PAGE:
The latter brings us momentarily back to a character from “Casino Royale,” the 2006 film that launched Craig as Bond: the tragically departed Vesper Lynd (Eva Green), Bond’s former lover, whose grave he feels compelled to visit during a romantic car journey to Italy with new love Madeleine. He’s retired from the spy game, opening his heart and leaving himself vulnerable.

Thus begins the film’s most pulse-racing action sequence, a balletic chase of motorcycles and cars, directed with aplomb by franchise newcomer Cary Joji Fukunaga (“Beasts of No Nation,” TV’s “True Detective”) and lensed by another new hand, Oscar-winning cinematographer Linus Sandgren (“La La Land”).

Fukunaga, who also co-wrote the screenplay, invests this part of the film with a genuine sense of danger, leaving Bond battered and close to tears as he comes to grip with the realization that his hard-won contentment may all be a facade.

Now comes a parade of other characters, some more welcome than others and at least one who shouldn’t be identified here. Fukunaga and co-writers Phoebe Waller-Bridge, Neal Purvis and Robert Wade evidently ascribe to a “more is more” philosophy in their scripting. There’s even room for a hairless cat, in one of the film’s better jokes.

The writers have rounded up not only the usual Bond accomplices — Ralph Fiennes’ tetchy taskmaster M, Naomie Harris’s loyally resourceful Miss Moneypenny and Ben Whishaw’s querulously amusing Q — but also Bond’s old CIA buddy Felix Leiter (Jeffrey Wright), who hasn’t been seen since “Quantum of Solace” in 2008.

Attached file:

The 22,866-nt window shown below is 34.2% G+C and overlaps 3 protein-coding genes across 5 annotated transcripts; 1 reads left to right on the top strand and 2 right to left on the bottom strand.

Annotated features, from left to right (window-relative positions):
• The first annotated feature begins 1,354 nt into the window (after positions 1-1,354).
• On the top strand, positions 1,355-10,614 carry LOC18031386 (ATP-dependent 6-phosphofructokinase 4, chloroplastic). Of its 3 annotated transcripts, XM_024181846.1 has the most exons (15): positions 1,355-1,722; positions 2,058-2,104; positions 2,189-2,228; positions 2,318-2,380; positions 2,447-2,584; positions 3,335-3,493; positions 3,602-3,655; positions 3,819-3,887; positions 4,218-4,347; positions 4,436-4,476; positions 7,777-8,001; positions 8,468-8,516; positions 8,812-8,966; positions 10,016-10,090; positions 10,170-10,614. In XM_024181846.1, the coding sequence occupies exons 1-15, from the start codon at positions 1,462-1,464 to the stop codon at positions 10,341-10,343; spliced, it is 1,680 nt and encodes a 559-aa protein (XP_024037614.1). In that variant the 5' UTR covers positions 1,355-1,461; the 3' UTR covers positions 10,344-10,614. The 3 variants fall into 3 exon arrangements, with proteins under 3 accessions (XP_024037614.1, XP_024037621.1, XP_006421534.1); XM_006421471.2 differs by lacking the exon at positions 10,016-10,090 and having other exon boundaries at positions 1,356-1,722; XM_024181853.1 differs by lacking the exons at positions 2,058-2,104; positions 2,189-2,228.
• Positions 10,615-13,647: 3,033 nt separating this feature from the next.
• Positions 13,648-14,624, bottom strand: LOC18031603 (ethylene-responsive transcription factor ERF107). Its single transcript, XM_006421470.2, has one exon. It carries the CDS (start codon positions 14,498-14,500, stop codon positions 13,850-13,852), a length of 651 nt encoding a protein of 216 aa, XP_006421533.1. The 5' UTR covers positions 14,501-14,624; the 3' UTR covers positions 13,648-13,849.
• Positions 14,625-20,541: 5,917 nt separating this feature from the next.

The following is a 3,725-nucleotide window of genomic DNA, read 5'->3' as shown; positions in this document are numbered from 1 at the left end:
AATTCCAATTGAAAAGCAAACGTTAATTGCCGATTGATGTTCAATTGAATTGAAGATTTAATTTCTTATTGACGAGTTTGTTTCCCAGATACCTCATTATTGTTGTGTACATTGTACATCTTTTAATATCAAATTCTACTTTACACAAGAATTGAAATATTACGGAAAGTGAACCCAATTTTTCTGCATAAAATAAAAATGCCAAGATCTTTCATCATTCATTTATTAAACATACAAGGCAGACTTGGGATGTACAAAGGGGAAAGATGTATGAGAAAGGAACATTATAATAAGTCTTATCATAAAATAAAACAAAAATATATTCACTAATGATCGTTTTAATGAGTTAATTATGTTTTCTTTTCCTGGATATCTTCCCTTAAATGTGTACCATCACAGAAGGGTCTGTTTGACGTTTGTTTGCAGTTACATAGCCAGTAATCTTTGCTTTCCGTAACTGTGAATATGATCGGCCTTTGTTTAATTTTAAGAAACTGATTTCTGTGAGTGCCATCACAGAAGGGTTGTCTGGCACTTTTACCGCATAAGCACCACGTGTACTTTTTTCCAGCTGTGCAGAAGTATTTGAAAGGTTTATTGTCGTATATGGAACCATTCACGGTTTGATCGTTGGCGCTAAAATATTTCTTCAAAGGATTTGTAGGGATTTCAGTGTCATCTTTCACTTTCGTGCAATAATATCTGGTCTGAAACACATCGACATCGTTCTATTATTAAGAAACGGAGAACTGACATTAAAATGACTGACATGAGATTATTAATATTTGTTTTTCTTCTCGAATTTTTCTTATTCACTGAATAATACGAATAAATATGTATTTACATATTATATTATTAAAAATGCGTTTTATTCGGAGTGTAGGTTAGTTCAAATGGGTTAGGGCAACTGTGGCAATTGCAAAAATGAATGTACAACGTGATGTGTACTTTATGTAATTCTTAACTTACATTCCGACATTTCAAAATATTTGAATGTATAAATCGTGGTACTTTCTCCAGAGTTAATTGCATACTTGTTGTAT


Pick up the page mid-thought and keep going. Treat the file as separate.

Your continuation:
It’s Felix who cajoles Bond away from the Jamaican hideaway where the shattered spy has retreated to fish and lick his wounds. Next stop: Cuba, where the Spectre gang is assembling. Our man teams with Paloma (Ana de Armas), a deceptively fresh rookie agent, sheathed in a black gown, who brings to mind the old adage of how Ginger Rogers did everything Fred Astaire did, only backwards and in high heels.

Bond and the high-spirited Paloma recall the fun and energy of 007 films past; in less enlightened times, she’d be called a “Bond girl” and quickly bedded. But this is not that kind of 007 movie, a fact underlined when Bond encounters spiky agent Nomi (Lashana Lynch, “Captain Marvel”), his replacement at MI6. She’s been given his 007 handle, although the number means less to her than it does to him.

Nomi is a fascinating character, curiously underwritten. There are hints of a backstory that isn’t revealed. Perhaps it’s a tip to a future Bond franchise that isn’t led by a white male.

Or maybe it’s just another of the many deceptions in “No Time to Die."

Yet for all of the film’s dramatic perfidy, viewers need not lose faith with or fear being duped by this most durable of action franchises, a year away from its 60th anniversary.

Craig is bidding farewell to the role, but he leaves us with a commanding and moving performance that beckons awards attention and prompts reflection on the relentless passage of time.

Bond will return, as the credits promise. Whoever assumes the role has an exceedingly hard act to follow. 🌓

(This review originally ran in the Toronto Star.)